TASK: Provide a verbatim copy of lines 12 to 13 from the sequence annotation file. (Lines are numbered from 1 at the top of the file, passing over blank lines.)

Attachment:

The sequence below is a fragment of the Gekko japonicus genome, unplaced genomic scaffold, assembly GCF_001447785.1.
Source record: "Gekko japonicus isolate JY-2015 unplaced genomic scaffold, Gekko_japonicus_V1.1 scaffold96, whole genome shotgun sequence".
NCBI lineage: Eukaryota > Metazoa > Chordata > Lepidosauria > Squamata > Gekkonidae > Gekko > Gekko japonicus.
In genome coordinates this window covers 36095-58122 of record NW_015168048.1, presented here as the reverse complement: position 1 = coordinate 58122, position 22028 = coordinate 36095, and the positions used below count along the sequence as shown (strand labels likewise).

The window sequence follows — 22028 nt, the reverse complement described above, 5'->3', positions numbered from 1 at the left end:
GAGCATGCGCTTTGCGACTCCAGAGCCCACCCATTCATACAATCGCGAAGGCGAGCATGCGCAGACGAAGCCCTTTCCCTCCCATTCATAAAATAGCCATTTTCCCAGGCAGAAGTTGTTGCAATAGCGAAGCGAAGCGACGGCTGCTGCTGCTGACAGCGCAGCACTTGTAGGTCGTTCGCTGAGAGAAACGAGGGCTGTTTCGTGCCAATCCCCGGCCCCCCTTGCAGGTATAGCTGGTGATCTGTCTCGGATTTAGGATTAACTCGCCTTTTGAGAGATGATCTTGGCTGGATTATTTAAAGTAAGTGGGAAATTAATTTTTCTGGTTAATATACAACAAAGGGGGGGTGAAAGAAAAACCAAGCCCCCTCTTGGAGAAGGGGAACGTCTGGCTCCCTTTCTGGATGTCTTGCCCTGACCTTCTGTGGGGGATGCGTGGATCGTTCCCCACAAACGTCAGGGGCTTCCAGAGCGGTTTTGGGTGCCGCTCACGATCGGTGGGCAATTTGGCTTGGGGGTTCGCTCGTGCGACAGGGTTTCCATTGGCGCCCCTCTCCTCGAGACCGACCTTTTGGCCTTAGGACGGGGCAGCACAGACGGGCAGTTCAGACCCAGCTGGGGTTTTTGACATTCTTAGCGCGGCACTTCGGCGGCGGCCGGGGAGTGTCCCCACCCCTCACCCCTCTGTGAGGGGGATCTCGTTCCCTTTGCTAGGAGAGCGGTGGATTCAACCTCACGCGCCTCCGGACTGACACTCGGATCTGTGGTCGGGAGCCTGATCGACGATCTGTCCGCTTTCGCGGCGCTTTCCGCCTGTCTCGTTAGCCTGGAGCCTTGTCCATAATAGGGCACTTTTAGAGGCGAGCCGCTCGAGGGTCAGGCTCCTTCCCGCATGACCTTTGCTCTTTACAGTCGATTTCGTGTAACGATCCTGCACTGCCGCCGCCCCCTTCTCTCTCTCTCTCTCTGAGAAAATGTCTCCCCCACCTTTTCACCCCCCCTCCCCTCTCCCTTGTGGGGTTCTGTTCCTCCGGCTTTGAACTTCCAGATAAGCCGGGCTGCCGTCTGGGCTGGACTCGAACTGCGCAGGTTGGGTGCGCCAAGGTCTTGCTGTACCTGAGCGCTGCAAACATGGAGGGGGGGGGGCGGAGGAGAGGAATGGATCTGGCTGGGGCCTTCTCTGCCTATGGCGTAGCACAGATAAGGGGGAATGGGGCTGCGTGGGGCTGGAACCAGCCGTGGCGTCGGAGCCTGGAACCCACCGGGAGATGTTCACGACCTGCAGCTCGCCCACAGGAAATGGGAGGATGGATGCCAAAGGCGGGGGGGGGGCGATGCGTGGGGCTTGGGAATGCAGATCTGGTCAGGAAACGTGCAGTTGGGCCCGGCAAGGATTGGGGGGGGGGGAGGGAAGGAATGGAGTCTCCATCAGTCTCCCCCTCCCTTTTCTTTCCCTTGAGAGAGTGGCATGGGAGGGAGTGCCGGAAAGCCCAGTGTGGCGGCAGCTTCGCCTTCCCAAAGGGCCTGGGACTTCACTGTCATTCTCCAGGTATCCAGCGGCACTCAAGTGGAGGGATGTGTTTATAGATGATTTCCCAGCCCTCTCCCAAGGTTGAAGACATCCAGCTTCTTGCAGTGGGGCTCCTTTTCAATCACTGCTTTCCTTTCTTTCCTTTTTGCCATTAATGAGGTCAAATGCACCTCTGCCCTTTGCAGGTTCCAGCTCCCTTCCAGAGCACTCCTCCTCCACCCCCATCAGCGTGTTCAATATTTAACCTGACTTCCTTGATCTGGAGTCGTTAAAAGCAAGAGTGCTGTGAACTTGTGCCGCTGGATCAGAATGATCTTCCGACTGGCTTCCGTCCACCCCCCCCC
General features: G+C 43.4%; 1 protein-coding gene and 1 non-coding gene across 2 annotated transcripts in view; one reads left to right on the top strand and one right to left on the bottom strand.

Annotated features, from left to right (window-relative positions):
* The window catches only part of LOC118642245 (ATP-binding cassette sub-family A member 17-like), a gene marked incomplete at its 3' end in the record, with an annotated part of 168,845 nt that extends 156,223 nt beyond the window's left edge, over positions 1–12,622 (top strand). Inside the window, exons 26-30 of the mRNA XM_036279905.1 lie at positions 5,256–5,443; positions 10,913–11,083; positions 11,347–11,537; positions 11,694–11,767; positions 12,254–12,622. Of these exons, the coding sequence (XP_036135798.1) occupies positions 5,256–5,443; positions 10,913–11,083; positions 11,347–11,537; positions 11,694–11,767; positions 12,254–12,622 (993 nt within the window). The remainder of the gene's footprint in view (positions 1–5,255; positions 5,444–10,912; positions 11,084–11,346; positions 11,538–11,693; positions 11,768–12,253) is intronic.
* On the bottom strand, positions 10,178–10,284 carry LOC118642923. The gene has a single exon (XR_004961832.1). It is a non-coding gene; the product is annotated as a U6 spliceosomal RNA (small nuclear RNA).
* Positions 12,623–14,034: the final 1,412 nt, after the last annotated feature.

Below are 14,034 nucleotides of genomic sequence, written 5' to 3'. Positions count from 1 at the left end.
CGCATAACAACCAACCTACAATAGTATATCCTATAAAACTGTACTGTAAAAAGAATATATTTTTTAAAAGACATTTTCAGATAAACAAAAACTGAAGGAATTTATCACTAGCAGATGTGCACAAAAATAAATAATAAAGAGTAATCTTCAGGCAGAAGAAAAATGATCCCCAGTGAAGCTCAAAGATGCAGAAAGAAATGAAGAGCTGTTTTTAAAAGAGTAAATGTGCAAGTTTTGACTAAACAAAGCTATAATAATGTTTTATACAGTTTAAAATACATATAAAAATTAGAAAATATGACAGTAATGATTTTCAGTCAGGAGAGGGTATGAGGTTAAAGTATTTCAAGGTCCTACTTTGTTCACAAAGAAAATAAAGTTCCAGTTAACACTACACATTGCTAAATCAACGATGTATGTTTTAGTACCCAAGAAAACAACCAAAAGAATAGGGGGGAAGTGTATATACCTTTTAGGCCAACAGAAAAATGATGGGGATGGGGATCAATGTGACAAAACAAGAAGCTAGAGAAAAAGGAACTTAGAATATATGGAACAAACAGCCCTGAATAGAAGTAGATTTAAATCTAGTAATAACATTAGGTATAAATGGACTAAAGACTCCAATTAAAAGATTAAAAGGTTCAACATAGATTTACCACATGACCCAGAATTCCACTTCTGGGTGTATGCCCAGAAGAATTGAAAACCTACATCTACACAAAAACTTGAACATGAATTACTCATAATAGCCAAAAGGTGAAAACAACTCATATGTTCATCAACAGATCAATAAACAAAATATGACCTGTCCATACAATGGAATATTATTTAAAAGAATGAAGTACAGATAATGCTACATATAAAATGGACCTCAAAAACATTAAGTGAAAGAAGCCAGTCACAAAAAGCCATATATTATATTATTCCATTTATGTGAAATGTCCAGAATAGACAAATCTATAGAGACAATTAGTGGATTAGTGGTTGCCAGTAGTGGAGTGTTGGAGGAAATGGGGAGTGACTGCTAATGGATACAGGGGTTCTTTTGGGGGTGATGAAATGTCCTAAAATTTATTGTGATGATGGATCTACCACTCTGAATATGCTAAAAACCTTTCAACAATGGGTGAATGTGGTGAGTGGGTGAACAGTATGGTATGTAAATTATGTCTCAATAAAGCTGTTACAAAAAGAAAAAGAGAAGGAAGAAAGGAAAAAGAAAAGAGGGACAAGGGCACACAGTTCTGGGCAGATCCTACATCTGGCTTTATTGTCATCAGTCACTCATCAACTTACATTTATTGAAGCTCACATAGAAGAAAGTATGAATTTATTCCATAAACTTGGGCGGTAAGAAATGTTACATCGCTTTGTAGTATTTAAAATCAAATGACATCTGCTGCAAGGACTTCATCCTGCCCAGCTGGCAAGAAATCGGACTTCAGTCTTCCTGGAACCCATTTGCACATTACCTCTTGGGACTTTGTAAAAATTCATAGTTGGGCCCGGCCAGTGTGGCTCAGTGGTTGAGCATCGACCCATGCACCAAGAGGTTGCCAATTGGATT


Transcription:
Below are 14,034 nucleotides of genomic sequence, written 5' to 3'. Positions count from 1 at the left end.
CGCATAACAACCAACCTACAATAGTATATCCTATAAAACTGTACTGTAAAAAGAATATATTTTTTAAAAGACATTTTCAGATAAACAAAAACTGAAGGAATTTATCACTAGCAGATGTGCACAAAAATAAATAATAAAGAGTAATCTTCAGGCAGAAGAAAAATGATCCCCAGTGAAGCTCAAAGATGCAGAAAGAAATGAAGAGCTGTTTTTAAAAGAGTAAATGTGCAAGTTTTGACTAAACAAAGCTATAATAATGTTTTATACAGTTTAAAATACATATAAAAATTAGAAAATATGACAGTAATGATTTTCAGTCAGGAGAGGGTATGAGGTTAAAGTATTTCAAGGTCCTACTTTGTTCACAAAGAAAATAAAGTTCCAGTTAACACTACACATTGCTAAATCAACGATGTATGTTTTAGTACCCAAGAAAACAACCAAAAGAATAGGGGGGAAGTGTATATACCTTTTAGGCCAACAGAAAAATGATGGGGATGGGGATCAATGTGACAAAACAAGAAGCTAGAGAAAAAGGAACTTAGAATATATGGAACAAACAGCCCTGAATAGAAGTAGATTTAAATCTAGTAATAACATTAGGTATAAATGGACTAAAGACTCCAATTAAAAGATTAAAAGGTTCAACATAGATTTACCACATGACCCAGAATTCCACTTCTGGGTGTATGCCCAGAAGAATTGAAAACCTACATCTACACAAAAACTTGAACATGAATTACTCATAATAGCCAAAAGGTGAAAACAACTCATATGTTCATCAACAGATCAATAAACAAAATATGACCTGTCCATACAATGGAATATTATTTAAAAGAATGAAGTACAGATAATGCTACATATAAAATGGACCTCAAAAACATTAAGTGAAAGAAGCCAGTCACAAAAAGCCATATATTATATTATTCCATTTATGTGAAATGTCCAGAATAGACAAATCTATAGAGACAATTAGTGGATTAGTGGTTGCCAGTAGTGGAGTGTTGGAGGAAATGGGGAGTGACTGCTAATGGATACAGGGGTTCTTTTGGGGGTGATGAAATGTCCTAAAATTTATTGTGATGATGGATCTACCACTCTGAATATGCTAAAAACCTTTCAACAATGGGTGAATGTGGTGAGTGGGTGAACAGTATGGTATGTAAATTATGTCTCAATAAAGCTGTTACAAAAAGAAAAAGAGAAGGAAGAAAGGAAAAAGAAAAGAGGGACAAGGGCACACAGTTCTGGGCAGATCCTACATCTGGCTTTATTGTCATCAGTCACTCATCAACTTACATTTATTGAAGCTCACATAGAAGAAAGTATGAATTTATTCCATAAACTTGGGCGGTAAGAAATGTTACATCGCTTTGTAGTATTTAAAATCAAATGACATCTGCTGCAAGGACTTCATCCTGCCCAGCTGGCAAGAAATCGGACTTCAGTCTTCCTGGAACCCATTTGCACATTACCTCTTGGGACTTTGTAAAAATTCATAGTTGGGCCCGGCCAGTGTGGCTCAGTGGTTGAGCATCGACCCATGCACCAAGAGGTTGCCAATTGGATT